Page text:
WHAT WAS THE PROBLEM?
The rapid scale-up of antiretroviral therapy (ART) and viral load (VL) monitoring in Kenya has led to increasing numbers of people living with HIV (PLHIV) receiving both life-saving treatment and improved knowledge of viral suppression. This, in turn, contributes to Kenya achieving The Joint United Nations Programme on HIV and AIDS (UNAIDS) global epidemic control goal of 73% of all PLHIV being virally suppressed. One barrier to realizing this goal, is poor or limited responses when responding to PLHIV with viremia. Viremia is generally defined as the presence of viruses in the bloodstream. An HIV-positive person is considered to have viremia when they have greater than or equal to 1,000 copies of HIV per 1 milliliter of blood in their body (≥ 1,000 copies/mL). Challenges in providing rapid and comprehensive care to patients with high VL has led to poor optimization of ART adherence, delayed repeat VL testing, and delayed switch to 2nd-line ART.
What is the solution?
The establishment of viremia clinics was an initiative to address the gaps and challenges in the monitoring and management of patients with high VL, and function as a form of differentiated care for unstable clients with high VL. Held at least one day a month, the viremia clinic utilizes a multidisciplinary team (MDT) model and focuses on enhanced case-management and a patient-centered approach. This model is aimed at identifying patient-specific adherence barriers and tailoring interventions to address the patients’ specific needs. Patients are empowered to make joint decisions with their providers to improve their ART adherence.
What was the impact?
All 24 HIV clinics in Nairobi County, with approximately 22,000 HIV-infected clients on ART, have adopted the viremia clinic model. Sixteen stand-alone prevention of mother-to-child transmission (PMTCT) sites are also involved. These are small maternal and child health (MCH) facilities providing ART for pregnant and breastfeeding women only. Since the inception of the model, an improvement in VL testing of eligible patients and VL suppression rates have been observed.
Preliminary data show an improvement in the proportion of PLHIV who received enhanced adherence counseling (EAC) sessions, repeat VL testing, and initiate second-line ART (in individuals with persistent viremia despite optimized adherence (Figure 1)). Ongoing implementation of the viremia clinic model with goals of improved EAC and monitoring of the program will hopefully show subsequent improvements in re-suppression rates in individuals with initial high VL.
how does it work?
The clinic date is established after identifying a day (usually a fixed day every month) when the clinic has a lower patient volume. Patients with viremia are typically booked in the morning and follow a structured patient flow. Clinics begin with group education on common factors that contribute to viremia, and possible solutions to address these factors. Patients also receive one-on-one counseling using the nationally developed adherence tools (see below). During these sessions, patients work jointly with the adherence counselors to identify barriers and potential solutions to adherence.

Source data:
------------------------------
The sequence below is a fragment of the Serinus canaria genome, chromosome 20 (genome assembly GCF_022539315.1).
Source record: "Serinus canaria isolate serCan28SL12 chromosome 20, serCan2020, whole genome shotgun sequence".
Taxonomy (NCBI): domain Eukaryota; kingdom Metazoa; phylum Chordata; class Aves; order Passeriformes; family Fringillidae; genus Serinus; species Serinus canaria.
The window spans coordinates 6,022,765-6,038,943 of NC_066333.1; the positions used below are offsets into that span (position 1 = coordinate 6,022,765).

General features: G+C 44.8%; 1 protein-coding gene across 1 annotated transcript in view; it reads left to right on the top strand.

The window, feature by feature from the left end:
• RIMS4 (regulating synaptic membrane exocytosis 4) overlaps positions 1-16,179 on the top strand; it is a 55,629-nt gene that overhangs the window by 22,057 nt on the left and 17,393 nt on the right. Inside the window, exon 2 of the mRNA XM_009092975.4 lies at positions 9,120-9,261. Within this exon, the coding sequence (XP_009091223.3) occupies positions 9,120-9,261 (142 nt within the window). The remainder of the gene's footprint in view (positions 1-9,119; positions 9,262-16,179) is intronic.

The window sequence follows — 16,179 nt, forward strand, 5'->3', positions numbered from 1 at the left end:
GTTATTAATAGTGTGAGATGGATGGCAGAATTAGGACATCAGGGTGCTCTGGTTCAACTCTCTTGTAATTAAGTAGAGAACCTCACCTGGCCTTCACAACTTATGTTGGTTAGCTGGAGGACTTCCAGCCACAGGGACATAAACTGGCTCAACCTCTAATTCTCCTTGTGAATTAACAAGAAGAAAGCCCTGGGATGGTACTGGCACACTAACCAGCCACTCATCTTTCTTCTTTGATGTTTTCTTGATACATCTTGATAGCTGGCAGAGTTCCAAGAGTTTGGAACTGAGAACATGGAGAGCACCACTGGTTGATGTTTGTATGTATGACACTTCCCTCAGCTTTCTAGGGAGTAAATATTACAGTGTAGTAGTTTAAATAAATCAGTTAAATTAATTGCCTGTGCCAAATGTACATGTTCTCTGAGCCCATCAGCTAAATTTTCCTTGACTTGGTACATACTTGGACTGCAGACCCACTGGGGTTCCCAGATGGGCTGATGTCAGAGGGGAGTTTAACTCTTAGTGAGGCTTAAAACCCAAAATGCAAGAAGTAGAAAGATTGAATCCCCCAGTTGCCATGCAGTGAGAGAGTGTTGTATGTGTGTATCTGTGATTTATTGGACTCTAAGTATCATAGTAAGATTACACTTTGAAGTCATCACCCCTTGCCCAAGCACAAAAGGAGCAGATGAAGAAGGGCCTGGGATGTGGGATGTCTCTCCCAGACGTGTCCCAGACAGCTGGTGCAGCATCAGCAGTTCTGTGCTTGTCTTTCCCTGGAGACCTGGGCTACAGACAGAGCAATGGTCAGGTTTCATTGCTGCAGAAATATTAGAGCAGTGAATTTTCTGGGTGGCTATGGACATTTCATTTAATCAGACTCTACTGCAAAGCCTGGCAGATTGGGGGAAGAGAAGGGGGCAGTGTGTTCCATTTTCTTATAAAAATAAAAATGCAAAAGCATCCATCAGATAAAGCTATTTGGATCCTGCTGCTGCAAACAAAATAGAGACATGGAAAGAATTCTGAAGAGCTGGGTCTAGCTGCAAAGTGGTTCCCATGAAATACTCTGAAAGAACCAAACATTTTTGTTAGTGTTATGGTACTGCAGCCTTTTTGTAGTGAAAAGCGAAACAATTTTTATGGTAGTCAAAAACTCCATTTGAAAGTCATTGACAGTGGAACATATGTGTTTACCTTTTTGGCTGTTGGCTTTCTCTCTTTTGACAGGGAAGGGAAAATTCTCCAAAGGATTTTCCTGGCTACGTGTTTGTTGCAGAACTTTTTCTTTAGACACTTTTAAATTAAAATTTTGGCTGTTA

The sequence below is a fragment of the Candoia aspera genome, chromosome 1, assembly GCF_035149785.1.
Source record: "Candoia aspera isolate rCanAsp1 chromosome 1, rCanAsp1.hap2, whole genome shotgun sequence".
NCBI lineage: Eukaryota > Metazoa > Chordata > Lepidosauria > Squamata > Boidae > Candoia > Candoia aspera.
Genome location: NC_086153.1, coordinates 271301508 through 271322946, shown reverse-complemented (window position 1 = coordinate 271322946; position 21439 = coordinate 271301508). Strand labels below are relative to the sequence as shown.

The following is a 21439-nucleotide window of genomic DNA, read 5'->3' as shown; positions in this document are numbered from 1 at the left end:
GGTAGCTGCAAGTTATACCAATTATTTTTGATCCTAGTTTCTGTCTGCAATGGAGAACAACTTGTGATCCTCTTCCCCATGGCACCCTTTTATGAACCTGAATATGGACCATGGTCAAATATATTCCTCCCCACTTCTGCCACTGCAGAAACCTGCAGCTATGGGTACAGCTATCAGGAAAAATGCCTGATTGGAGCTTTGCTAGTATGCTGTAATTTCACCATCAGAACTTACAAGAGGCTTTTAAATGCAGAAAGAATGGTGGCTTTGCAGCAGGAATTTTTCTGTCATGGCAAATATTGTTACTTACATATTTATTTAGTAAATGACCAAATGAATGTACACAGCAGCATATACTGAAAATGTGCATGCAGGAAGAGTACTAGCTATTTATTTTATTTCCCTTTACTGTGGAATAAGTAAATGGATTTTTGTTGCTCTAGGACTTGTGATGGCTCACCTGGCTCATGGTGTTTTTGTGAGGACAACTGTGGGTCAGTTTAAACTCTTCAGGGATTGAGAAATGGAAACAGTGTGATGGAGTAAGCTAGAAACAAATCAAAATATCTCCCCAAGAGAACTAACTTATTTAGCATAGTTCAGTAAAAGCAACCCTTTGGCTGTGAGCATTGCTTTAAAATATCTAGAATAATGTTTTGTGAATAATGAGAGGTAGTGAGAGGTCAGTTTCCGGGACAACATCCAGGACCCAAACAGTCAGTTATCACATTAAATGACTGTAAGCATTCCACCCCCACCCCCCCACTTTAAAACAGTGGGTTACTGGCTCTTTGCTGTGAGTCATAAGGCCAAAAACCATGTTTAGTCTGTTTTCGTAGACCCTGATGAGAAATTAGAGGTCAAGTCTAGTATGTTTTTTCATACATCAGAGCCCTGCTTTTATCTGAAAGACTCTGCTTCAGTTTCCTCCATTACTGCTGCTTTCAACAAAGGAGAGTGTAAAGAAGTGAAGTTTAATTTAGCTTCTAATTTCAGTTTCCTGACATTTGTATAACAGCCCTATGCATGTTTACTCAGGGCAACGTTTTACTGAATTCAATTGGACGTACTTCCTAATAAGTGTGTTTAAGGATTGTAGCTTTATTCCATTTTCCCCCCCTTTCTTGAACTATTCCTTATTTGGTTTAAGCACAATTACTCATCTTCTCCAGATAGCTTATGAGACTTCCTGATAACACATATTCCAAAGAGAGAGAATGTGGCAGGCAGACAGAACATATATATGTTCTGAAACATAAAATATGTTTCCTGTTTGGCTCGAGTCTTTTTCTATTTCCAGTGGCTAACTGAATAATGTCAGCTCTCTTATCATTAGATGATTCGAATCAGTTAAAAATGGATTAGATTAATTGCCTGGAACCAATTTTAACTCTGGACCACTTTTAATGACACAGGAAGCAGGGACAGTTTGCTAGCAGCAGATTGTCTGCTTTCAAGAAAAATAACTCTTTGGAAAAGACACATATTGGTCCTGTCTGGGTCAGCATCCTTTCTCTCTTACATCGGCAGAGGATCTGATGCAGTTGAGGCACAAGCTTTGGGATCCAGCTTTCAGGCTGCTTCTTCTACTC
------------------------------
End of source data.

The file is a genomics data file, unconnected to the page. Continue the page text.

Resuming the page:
In between clinic visits, peer educators provide multiple support functions, such as serving as case managers, conducting home visits to enhance support, identifying other factors that could contribute to ART non-adherence, and managing missed appointments. All patients receive one home visit after their first viremia clinic visit. Additional visits may be made for those requiring more support.
systems & services level
The structure and operationalization of the viremia clinics encompasses key aspects for service delivery. These include clinic reorganization, case management, and a robust system for patient follow-up (Figure 2).
The viremia clinic model is easy to introduce to all existing HIV clinics, and requires no significant extra resources. While the model described includes an MDT of various background providers, clinics with fewer providers have still benefited from the model by establishing a dedicated clinic day for patients with viremia, and following the general organizational structure and patient flow as outlined. Low-volume clinics can choose to incorporate the model within their current clinic structure.
In Nairobi County, where multiple partners support ART sites, the strategy has received immense support from the county following repeated dissemination of this strategy in best practice/quality improvement meetings. The county’s recommendation for broad scale-up of this model to all facilities has led to more facilities establishing viremia clinics.
management & oversight
Monitoring: UMB developed a Viremia Register (attached), which collects regular data for high VL clients. This information allows for the monitoring of compliance with, and timeliness of, interventions. The clinician is responsible for reviewing the Viremia Register at the beginning and end of each clinic. This allows the clinician to monitor the provision of services, and initiate corrective actions when necessary.
Through performance review and quality management approaches, viremia clinics have increased the efficiency and quality of the MDT approach to high VL patient case management. During visits to the facilities, UMB teams review the Viremia Registers for service delivery quality assurance and quality improvement. Indicators reviewed include time between EAC sessions, time to repeat VL, and time to switch to 2nd or 3rd-line ART. After ART regimen switch, patients continue to receive individualized adherence support during their clinic visits and have repeat VL testing 6 months after the medication switch. Patients with VL suppression are subsequently transitioned back to attend regular clinics.